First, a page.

This article was authored by Melissa Jacobson and was originally published on
Orasi's "Eye on Quality" blog.
In late August, voke, Inc. debuted its “Market Snapshot Report: Virtual and
Cloud-Based Labs,” about how companies of all sizes and levels of testing
sophistication view, use and benefit from virtual and cloud-based development
and testing technologies. The results were pretty amazing―even we were
Among the many benefits the 503 participant companies (50% of which were U.S.
based) cited, 53% saw reduced CAPEX (capital expenditures) from the use of
virtual and cloud-based labs. Thirty-nine percent said they help eliminate
defects prior to production, and 33% said they improve audits and compliance.
Of course, the biggest benefit (58%) was on-demand access to environments,
which we see as a primary reason why many organizations adopt virtual and/or ... (more)
Lee Orrick from F5 sits down to discuss how F5 made the decision to move
their training to the cloud, in order to relieve some of the pain
points—cost, time away from work, shipping of hardware around the
world—from their business. Learn how F5 ensured the cloud would provide the
legal coverage, licensing issues, and security before making the transition.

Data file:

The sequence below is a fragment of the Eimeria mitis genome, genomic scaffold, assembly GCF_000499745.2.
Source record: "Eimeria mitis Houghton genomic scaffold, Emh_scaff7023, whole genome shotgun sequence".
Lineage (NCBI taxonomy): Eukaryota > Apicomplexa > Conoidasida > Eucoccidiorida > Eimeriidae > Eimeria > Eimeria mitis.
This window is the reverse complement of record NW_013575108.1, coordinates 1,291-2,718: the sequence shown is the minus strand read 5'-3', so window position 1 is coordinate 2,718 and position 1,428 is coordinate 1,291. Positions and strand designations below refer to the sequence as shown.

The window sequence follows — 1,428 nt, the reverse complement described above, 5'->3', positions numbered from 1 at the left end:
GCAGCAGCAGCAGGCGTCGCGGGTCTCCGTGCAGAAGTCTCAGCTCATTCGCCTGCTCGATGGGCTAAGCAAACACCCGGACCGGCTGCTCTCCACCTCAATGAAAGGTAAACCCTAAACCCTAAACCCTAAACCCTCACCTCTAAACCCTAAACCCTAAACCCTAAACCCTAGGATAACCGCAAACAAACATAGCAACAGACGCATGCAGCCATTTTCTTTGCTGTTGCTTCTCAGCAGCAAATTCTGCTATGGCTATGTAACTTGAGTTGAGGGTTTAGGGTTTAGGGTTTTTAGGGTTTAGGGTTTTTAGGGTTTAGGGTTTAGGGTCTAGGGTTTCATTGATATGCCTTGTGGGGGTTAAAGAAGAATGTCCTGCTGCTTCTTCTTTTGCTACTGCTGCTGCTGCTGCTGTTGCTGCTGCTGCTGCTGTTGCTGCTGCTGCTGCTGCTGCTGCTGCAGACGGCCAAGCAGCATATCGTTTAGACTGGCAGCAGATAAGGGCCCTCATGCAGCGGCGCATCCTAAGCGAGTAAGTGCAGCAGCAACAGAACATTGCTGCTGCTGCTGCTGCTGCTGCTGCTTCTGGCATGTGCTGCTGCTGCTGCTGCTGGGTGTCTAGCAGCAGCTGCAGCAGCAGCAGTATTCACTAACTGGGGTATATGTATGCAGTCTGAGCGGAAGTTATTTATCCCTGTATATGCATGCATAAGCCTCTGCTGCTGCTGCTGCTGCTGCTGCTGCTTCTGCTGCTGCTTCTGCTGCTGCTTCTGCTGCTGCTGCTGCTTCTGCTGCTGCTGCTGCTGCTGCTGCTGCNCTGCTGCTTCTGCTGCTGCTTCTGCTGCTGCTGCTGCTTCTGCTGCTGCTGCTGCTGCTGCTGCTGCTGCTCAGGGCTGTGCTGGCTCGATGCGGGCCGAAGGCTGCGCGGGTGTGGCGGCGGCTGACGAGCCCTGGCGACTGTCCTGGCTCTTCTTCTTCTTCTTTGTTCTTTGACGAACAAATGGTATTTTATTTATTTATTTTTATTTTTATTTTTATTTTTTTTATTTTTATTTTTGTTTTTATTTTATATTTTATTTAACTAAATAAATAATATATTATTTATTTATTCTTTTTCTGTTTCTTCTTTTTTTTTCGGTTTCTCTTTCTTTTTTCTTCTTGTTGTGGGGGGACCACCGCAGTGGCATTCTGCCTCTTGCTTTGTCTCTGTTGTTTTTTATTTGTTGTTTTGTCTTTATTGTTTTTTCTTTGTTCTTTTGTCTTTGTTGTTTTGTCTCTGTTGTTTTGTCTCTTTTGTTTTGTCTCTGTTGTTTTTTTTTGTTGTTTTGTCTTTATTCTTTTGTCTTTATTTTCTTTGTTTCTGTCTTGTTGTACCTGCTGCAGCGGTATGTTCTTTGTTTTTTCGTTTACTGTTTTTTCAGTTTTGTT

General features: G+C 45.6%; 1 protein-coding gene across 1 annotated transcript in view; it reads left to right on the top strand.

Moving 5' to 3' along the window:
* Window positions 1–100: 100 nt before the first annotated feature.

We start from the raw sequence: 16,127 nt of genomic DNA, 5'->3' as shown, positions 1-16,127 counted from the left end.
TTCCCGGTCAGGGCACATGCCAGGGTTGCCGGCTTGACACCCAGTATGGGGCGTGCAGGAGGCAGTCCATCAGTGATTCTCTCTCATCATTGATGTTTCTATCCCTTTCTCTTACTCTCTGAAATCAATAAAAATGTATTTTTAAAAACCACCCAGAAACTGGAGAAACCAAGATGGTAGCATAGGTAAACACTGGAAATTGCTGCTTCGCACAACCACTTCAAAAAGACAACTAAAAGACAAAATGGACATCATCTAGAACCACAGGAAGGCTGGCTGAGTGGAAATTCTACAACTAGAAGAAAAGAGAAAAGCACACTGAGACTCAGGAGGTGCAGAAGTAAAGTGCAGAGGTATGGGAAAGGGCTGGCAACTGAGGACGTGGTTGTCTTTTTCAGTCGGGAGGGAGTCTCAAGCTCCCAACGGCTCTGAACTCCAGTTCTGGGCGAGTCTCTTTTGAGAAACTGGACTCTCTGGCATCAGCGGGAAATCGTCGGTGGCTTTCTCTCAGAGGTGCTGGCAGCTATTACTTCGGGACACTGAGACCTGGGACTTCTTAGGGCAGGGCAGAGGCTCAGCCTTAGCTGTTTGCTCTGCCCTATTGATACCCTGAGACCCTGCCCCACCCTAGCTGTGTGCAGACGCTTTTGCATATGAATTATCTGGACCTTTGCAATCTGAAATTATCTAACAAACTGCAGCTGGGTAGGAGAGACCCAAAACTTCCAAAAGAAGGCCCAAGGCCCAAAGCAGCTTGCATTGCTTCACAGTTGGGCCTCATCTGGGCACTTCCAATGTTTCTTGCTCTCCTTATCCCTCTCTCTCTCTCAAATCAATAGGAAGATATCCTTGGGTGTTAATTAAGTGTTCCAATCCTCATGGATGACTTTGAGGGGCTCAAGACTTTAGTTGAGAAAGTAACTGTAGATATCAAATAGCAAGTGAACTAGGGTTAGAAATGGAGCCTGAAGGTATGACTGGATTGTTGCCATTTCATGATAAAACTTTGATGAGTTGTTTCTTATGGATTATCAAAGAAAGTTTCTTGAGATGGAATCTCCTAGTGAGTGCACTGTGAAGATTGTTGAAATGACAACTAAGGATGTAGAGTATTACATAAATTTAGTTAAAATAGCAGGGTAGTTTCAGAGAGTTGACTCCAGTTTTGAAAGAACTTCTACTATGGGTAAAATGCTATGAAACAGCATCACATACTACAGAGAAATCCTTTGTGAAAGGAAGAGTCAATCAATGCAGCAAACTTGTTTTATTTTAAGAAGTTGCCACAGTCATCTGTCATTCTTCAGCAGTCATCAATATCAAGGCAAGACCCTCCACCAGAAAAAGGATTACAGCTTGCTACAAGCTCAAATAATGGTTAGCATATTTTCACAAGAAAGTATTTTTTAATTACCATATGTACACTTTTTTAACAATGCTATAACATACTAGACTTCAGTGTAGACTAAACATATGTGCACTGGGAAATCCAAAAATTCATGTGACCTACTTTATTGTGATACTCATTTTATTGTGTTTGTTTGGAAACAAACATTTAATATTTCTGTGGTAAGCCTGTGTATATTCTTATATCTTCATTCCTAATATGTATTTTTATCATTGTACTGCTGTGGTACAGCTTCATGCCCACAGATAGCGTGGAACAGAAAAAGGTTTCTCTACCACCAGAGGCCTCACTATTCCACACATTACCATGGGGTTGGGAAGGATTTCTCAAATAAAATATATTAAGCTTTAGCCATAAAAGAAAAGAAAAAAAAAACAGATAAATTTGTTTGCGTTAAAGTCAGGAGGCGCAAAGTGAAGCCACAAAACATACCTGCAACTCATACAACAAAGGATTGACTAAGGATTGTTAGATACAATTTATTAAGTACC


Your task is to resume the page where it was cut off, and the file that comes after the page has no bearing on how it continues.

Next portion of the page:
Noel: Hello. I am Noel Wurst with Skytap. I am sitting here today with Lee
Orrick from F5. F5 is one of Skytap's customers. I wanted to get the chance
to learn a little bit more about what they do, how they made their decision ... (more)
Will DevOps Become the Norm?
All prognosticators, even us who simply roll out a single annual list, hope
for two things: one, that your predictions get a lot of traction and shares
across the industry, and two, that you end up actually being correct.
Anil Batra’s list of 2014 predictions has turned a lot of heads, largely
due to the fact that he led off with such a bold one. “DevOps teams become
the norm, not the exception.” While you would imagine that the DevOps
faithful and its believers would be the biggest fans of this coming true this
year, I would argue that it’s software ... (more)
I’d love to take a poll (feel free to share your opinion in the comments
section below) on whether software should be considered a living organism in
the purist biological sense. Sure, software is made up of code instead of
cells, and it may have trouble finding a home in the classic taxonomic rank
of biology, but it’s difficult to find any other discrepancies between
software, especially at the enterprise level, and other complex organisms.
One area that enterprise software achieves its deserved classification as a
living organism is in its incredible ability to evolve over a rel... (more)
Noel: Hello, this is Noel Wurst with Skytap and I am speaking with Theresa
Lanowitz today, who is the founder of voke. Theresa is going to be giving a
keynote at this year’s STAREAST conference on May 8, in Orlando, Florida.
The keynote is titled “Extreme Automation: Software Quality for the Next
Generation Enterprise.” I wanted to speak with her about what exactly
extreme automation involves, trying to define the “next generation
enterprise,” and to find out more about what she does and what voke does.
Theresa, how are you today?
Theresa: I’m great, and thanks for inviting me t... (more)